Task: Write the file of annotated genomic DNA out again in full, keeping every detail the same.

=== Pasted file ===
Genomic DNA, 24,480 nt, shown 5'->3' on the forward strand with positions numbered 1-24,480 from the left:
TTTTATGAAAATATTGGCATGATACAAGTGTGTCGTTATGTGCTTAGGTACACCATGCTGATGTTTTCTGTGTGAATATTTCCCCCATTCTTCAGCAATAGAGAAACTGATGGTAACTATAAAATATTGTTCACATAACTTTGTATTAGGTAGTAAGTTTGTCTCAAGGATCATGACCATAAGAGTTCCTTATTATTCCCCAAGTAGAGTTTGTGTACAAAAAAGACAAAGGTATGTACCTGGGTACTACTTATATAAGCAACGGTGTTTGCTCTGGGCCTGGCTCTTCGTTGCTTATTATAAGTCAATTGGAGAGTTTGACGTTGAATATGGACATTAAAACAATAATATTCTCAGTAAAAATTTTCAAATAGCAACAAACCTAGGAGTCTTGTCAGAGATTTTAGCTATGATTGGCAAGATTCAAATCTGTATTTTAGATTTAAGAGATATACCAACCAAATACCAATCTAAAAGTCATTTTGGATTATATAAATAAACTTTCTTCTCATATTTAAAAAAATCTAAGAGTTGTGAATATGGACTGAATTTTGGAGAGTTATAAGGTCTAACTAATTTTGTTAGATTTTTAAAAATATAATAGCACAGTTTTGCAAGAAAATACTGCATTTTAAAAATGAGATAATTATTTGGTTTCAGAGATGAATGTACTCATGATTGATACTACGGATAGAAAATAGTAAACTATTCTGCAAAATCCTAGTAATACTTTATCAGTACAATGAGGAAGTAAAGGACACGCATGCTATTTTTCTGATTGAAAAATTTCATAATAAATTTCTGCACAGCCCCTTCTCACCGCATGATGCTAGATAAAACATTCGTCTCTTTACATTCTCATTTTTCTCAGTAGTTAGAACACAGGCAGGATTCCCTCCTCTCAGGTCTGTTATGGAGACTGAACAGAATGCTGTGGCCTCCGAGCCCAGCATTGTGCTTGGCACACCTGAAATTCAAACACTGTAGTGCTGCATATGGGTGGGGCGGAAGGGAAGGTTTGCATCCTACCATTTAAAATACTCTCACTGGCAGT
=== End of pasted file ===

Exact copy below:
Genomic DNA, 24,480 nt, shown 5'->3' on the forward strand with positions numbered 1-24,480 from the left:
TTTTATGAAAATATTGGCATGATACAAGTGTGTCGTTATGTGCTTAGGTACACCATGCTGATGTTTTCTGTGTGAATATTTCCCCCATTCTTCAGCAATAGAGAAACTGATGGTAACTATAAAATATTGTTCACATAACTTTGTATTAGGTAGTAAGTTTGTCTCAAGGATCATGACCATAAGAGTTCCTTATTATTCCCCAAGTAGAGTTTGTGTACAAAAAAGACAAAGGTATGTACCTGGGTACTACTTATATAAGCAACGGTGTTTGCTCTGGGCCTGGCTCTTCGTTGCTTATTATAAGTCAATTGGAGAGTTTGACGTTGAATATGGACATTAAAACAATAATATTCTCAGTAAAAATTTTCAAATAGCAACAAACCTAGGAGTCTTGTCAGAGATTTTAGCTATGATTGGCAAGATTCAAATCTGTATTTTAGATTTAAGAGATATACCAACCAAATACCAATCTAAAAGTCATTTTGGATTATATAAATAAACTTTCTTCTCATATTTAAAAAAATCTAAGAGTTGTGAATATGGACTGAATTTTGGAGAGTTATAAGGTCTAACTAATTTTGTTAGATTTTTAAAAATATAATAGCACAGTTTTGCAAGAAAATACTGCATTTTAAAAATGAGATAATTATTTGGTTTCAGAGATGAATGTACTCATGATTGATACTACGGATAGAAAATAGTAAACTATTCTGCAAAATCCTAGTAATACTTTATCAGTACAATGAGGAAGTAAAGGACACGCATGCTATTTTTCTGATTGAAAAATTTCATAATAAATTTCTGCACAGCCCCTTCTCACCGCATGATGCTAGATAAAACATTCGTCTCTTTACATTCTCATTTTTCTCAGTAGTTAGAACACAGGCAGGATTCCCTCCTCTCAGGTCTGTTATGGAGACTGAACAGAATGCTGTGGCCTCCGAGCCCAGCATTGTGCTTGGCACACCTGAAATTCAAACACTGTAGTGCTGCATATGGGTGGGGCGGAAGGGAAGGTTTGCATCCTACCATTTAAAATACTCTCACTGGCAGT